2.       Related: Vox cover USAID’s experiment with ‘cash-benchmarking’, the practice of comparing the effect of a programme to the effect of a similar amount of cash, rather than a do-nothing counterfactual. Interestingly, they cover a lot of the issues with the idea of cash as the comparator of choice, but don’t mention the possibility that it has little long-term effect.

3.       Ok, there’s a lot to think about there, so just take a moment to decompress and ponder Mark Wahlberg’s completely insane daily routine. The man gets up at 2:30am and takes a 90 minute shower. Also, maybe he wouldn’t need to spend three and half hours in the gym if he didn’t snack so much?

4.       David McKenzie discusses whether the art of the descriptive development paper is dying out, typically excellent. Scroll down to the comments to see the heavyweights sparring: Lant Pritchett, Chris Blattman and Karthik Muralidharan all show up.

5.       Appropriately, a really excellent bit of descriptive research into how women and men vary in how they negotiate pay in a very specific Argentine setting. You couldn’t extrapolate too far from this, but it’s fascinating and rings very true. And more on gender and inequality: Francine Blau went on Planet Money to explain why women continue to earn less than men, a very easy introduction to the economics of the gender wage gap; a faintly horrifying piece by Rosella Calvi looks at female negotiating power and how it affects poverty and mortality over the life cycle – and discovers that older women face much worse outcomes; and Tim Harford on inequality across multiple dimensions and how it differs.

6.       And as your faith in humanity collapses with that, read this amazing and uplifiting story about how an adopted NFL coach tracked down his birth parents; and how Joel Embiid learnt how to shoot by googling ‘white people taking three-pointers’.

7.       Not only is Dietrich Vollrath back to blogging, he’s also got a book coming out! Whet your appetite with two magisterial pieces that demonstrate his ability to make macroeconomics simple: first, he looks at the evidence for a ‘new normal’ in US growth substantially below historical norms; and secondly he explains the economics behind the finding that small farmers are more productive than larger ones – which runs counter to a lot of economic logic.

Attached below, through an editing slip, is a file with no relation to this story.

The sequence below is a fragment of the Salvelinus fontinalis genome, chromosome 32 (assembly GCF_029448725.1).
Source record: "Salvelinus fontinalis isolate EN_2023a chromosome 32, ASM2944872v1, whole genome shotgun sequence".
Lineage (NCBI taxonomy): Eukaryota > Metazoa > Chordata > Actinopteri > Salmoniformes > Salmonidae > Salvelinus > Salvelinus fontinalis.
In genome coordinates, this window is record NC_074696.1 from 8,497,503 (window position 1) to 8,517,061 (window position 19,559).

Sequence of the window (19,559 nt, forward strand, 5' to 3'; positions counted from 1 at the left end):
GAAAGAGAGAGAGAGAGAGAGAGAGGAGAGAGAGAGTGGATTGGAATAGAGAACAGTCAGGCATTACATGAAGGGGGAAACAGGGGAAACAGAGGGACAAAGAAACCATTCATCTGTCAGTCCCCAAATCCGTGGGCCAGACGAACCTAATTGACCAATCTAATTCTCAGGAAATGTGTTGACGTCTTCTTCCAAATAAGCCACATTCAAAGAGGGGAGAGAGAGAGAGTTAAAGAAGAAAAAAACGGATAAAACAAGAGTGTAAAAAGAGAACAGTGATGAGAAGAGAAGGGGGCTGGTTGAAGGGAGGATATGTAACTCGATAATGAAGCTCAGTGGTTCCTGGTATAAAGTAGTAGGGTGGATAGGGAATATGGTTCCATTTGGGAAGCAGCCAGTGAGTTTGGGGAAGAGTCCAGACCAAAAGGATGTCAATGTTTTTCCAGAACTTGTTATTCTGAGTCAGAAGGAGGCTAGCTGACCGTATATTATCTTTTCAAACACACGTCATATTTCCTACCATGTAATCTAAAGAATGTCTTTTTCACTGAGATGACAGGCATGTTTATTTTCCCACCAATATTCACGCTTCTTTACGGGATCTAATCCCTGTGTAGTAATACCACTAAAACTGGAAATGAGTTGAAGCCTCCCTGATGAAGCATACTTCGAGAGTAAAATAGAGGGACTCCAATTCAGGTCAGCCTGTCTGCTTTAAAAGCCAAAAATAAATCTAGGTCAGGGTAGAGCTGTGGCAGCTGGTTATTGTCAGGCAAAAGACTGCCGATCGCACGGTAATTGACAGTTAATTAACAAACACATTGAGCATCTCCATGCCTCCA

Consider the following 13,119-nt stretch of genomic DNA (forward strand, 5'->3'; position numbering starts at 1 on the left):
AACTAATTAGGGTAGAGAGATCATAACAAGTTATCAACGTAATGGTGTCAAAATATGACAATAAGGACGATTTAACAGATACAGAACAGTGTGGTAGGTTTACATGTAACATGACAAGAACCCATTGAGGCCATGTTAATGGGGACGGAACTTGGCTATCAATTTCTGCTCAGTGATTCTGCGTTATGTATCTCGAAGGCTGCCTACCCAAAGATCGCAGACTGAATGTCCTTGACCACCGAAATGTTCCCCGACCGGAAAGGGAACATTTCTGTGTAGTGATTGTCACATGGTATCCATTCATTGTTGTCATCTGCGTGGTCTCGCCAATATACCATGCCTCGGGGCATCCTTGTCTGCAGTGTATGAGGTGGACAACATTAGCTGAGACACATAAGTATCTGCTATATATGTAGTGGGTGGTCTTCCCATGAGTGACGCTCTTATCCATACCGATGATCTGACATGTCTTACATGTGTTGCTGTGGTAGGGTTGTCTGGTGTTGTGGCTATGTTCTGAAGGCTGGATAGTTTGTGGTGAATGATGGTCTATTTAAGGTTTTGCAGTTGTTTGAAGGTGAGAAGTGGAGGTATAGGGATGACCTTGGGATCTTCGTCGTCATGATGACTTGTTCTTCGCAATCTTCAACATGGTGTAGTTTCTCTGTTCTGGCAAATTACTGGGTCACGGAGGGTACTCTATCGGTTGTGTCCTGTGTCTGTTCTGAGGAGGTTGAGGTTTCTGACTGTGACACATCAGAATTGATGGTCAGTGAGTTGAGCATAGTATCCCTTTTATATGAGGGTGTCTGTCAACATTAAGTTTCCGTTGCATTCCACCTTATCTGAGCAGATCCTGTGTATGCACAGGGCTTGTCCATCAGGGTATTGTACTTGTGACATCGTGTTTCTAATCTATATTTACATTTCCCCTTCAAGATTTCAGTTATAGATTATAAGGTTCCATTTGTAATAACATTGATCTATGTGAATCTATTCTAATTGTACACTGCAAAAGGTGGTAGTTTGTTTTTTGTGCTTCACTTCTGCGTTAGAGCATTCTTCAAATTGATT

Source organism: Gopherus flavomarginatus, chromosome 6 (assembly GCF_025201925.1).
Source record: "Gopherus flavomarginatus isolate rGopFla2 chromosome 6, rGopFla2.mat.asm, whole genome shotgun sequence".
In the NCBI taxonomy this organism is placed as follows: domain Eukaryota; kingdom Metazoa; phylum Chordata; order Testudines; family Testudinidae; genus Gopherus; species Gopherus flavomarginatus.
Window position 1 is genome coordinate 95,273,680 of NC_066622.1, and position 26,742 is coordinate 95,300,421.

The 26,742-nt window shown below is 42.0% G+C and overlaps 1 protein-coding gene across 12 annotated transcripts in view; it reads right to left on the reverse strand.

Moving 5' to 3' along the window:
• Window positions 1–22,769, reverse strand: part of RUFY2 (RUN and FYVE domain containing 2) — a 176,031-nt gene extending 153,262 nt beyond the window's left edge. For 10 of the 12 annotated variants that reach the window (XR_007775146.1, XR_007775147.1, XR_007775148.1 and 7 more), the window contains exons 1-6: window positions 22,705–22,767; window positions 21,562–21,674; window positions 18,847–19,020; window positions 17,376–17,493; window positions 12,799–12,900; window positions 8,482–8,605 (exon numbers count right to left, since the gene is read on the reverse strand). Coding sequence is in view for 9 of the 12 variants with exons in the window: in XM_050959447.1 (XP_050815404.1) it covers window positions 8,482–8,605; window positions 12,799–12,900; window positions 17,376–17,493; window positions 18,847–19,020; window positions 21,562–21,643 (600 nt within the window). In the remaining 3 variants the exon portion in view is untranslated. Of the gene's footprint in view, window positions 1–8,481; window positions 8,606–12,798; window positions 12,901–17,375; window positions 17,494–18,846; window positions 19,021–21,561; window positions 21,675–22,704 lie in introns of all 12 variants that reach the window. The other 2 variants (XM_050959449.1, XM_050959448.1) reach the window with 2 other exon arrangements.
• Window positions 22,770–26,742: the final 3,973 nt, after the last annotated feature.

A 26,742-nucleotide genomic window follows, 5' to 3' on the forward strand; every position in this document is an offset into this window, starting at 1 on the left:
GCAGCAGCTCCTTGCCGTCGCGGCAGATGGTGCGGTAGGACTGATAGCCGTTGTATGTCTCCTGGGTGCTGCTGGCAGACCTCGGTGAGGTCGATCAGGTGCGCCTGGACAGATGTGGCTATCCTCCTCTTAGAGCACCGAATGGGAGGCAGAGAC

8.       How big is your file drawer? Apparently, fewer than half of the clinical trials registered with the EU ever report their findings, despite being legally mandated to do so.

9.       More from Stacey and Cardiff (Garcia!) at Planet Money – looking at some of the reasons why free university tuition might not be such a great progressive idea. This isn’t a full treatment of the issue, but read it. This is one area where becoming a better economist really changed my views.

10.   And lastly – finally! – Pitchfork rank the 200 greatest albums of the 1980s. Anyone roughly my age is going to lose a good chunk of their day to youtube after reading this. Like all lists, it’s irritating and clearly wrong at times, but it gets some of the most important stuff right: it correctly identifies Rakim as the greatest rapper of them all, reminded me of EPMD, criminally underrates Appetite for Destruction, and has Let it Be by the Replacements fully 34 places too low.

 Have a great weekend, everyone!

R.

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Links round-up

Hi all,

This week’s links are a little longer than usual, but they’ll also be your lot until September 14th as I flit off to Portugal next Friday, where matters of economics and public policy will be far from my thoughts. Instead, I shall be turning what little concentration I have to systematically testing out the Decanter guide to Alentejo (I know, it’s a hard life), eating my way through their entire agricultural production, and copious birdwatching, with occasional breaks to read Rumpole. My only remaining problem is finding a place to watch the first few days of the Oval test